On the other hand, there are lots of projects you can get paid for where you are expected to comfortably work in a very specific style for a client. So, it’s okay if you don’t have your own style as long as you can work in other styles, you just probably won’t have the same kind of cult following as the artists I previously mentioned.
In terms of balance honestly most designers will have this figured out long before anyone pays them for their artwork and it’s just a matter of turning down and accepting the right projects.
How do you bring tangibility into your designs?
This is a hard question just because sometimes what makes a design unique is because it is so unrealistic and ridiculous that it cannot possibly be tangible. If you look at work by an artist like Kitasavi or Jappari their work is so crazy that it would be ruined if they tried to make it look realistic. On the other hand, there is stuff like the Beerbongs & Bentleys cover by Travis Brothers and Bryan Rivera which started this huge trend of making realistic CD covers and using physical mockups in cover art.
So for my own design work, it’s more just deciding if I am going to make something tangible and realistic (like this painted series) or am I going to make something abstract and weird (like this dragon I rendered). I do a lot of texture work with acrylic and watercolour paints as well as doing weird 3D and photo manipulation in my artwork so for me I just have to go all-in on either making something weird, or making something realistic/tangible and commit to it.
your cover art is in competition with everything else on social media and you just have to make something that people won’t scroll past.
What are the essential ingredients to good cover art for a release?
If you want to go viral right now there’s this weird trend of really bad cover art (Playboi Carti, Pop Smoke, Lana del Rey) on big releases, but it gets the album trending on Twitter so that makes me think it’s deliberate.
For me as a designer and a music fan I think artists need more continuity in their visuals so that a single cover isn’t just a single cover, it might be something that leads into the album cover or just has some clues that make sense later down the line. Right now when I work with more independent artists and I can have more input. I’m asking questions about what their plans are for the next 12 months and how this fits into their release schedule, rather than what they want in their cover. If you look at artists like Baauer and how he did the rollout for his Planet’s Mad album, the artwork kind of evolved over the single releases and it all came together in the vinyl and the website (website has changed now but it was good), so if you had seen the first single cover, seeing the second one or the vinyl you’d be like “wow what did i miss?” rather than oh another album promo. Machinedrum and Victor Scoranno also did a great job of this on the A View Of U LP last year. People have a really short attention span nowadays especially with short-form content like TikTok being everywhere, so your cover art is in competition with everything else on social media and you just have to make something that people won’t scroll past.
If musicians were getting paid more, designers/management/photographers etc. would hopefully get paid more too.
Do you feel graphic designers are properly valued in the music industry? If not, what could be done to improve this?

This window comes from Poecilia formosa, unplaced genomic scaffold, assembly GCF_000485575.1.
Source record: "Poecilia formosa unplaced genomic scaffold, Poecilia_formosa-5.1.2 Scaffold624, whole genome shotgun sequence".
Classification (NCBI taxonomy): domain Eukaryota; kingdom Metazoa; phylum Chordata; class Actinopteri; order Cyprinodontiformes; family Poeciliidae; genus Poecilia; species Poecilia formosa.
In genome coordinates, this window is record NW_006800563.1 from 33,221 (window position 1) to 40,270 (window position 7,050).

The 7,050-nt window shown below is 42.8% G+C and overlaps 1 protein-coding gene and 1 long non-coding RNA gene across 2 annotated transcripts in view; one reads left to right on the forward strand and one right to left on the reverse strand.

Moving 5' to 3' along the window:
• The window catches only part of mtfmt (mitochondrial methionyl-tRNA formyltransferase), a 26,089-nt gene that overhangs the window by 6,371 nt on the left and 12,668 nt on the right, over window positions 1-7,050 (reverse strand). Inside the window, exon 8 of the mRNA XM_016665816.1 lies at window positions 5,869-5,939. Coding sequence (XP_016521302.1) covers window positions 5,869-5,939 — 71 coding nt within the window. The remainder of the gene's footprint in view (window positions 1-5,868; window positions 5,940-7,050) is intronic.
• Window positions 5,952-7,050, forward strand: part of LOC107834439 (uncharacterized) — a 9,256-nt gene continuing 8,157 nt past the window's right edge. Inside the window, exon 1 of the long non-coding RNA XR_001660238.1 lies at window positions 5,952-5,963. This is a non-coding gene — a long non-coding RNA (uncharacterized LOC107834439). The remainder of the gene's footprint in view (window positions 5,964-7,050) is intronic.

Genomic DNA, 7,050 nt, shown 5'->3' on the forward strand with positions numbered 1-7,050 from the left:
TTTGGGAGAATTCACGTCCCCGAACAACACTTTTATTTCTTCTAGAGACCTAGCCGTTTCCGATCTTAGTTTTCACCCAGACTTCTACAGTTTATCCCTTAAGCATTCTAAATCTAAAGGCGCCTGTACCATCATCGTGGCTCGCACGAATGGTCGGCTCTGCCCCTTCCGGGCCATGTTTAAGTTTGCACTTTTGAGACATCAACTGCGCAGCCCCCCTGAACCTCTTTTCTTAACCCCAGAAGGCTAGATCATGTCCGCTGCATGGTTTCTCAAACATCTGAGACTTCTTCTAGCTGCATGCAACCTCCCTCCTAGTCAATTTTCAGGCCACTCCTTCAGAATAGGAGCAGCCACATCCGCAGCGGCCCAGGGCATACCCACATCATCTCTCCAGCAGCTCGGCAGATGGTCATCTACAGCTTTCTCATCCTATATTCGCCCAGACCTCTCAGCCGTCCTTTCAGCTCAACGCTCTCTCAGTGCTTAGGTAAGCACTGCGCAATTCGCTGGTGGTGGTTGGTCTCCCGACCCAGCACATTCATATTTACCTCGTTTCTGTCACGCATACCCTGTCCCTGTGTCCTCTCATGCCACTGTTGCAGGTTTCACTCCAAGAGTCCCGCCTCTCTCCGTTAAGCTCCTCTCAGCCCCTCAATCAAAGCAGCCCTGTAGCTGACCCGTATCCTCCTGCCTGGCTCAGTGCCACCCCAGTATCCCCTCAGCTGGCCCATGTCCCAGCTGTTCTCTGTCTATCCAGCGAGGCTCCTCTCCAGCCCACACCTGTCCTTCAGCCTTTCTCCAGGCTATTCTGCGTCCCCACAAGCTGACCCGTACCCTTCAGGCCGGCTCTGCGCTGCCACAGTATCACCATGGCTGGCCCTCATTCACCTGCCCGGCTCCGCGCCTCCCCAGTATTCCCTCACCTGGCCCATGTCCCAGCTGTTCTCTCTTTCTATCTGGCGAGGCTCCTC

Graphic design is properly valued, graphic designers are not. I think that the blame is to be shared equally between musicians/labels and designers though, there are a lot of designers who get taken advantage of because they undercharge but you can’t blame the label/musician for taking advantage of low prices especially when streaming revenue is as low as it is.
I think the biggest problem is that streaming services like Spotify and Apple Music are taking a huge slice of the pie, the knock-on effect of musicians getting less money means that some of my friends have done artwork for the biggest songs and albums in the world but they still work part-time behind a bar or waiting tables because they aren’t getting paid properly and that’s just normal now. If musicians were getting paid more, designers/management/photographers etc. would hopefully get paid more too.
You seem to be quite passionate about ensuring graphic designers are properly compensated. How can freelancers learn to better value their work?
The reason I care about it so much is because I wasted 2 years at University before dropping out and then another 3 years at a job I hated before I actually worked out how to get paid properly for my work, so I don’t want anyone else to waste their time.
It’s really hard because at Universities and schools, at least in the UK, the people teaching those courses have spent their entire career as an academic so they can tell you how to write an essay about Helvetica Neue but they don’t tell you how to send an invoice or how to price a design. So if you go and spend thousands on a design education you still come out the other end of that system with no idea how much your work is worth, whereas some kid who just spent years on the internet trying to make money will know exactly how much they are worth.
I think most people fall into the trap of only pricing their work based on how good it is rather than also considering how valuable it is. If you want to do freelance work in a particular industry, whether that’s music or fashion or anything really, you need to know about that market before you can say how valuable your work is. I’m pretty lucky because of the vanity metric of having the number 40k next to my Instagram username I can usually get a reply from most designers if I want help with something, and I’ve spoken to people who have literally been paid 30k for design on an album campaign and they are just normal people like me, but they know how to apply their skills to the market they exist in better than most.
regardless of what you’re trying to do just keep going so you’re always ready for the opportunity whenever it comes.
What is your biggest piece of advice for up-and-coming artists and creatives?
Honestly this sounds really stupid but you just have to keep going and don’t give up on your goals. I’m very lucky to be in the position I’m in, but before getting here I got bad grades at school, dropped out of university, worked for 3 years at a non-design job I hated, but for some reason, i just kept going with design the entire time and I was ready for every opportunity when it came. So, regardless of what you’re trying to do just keep going so you’re always ready for the opportunity whenever it comes.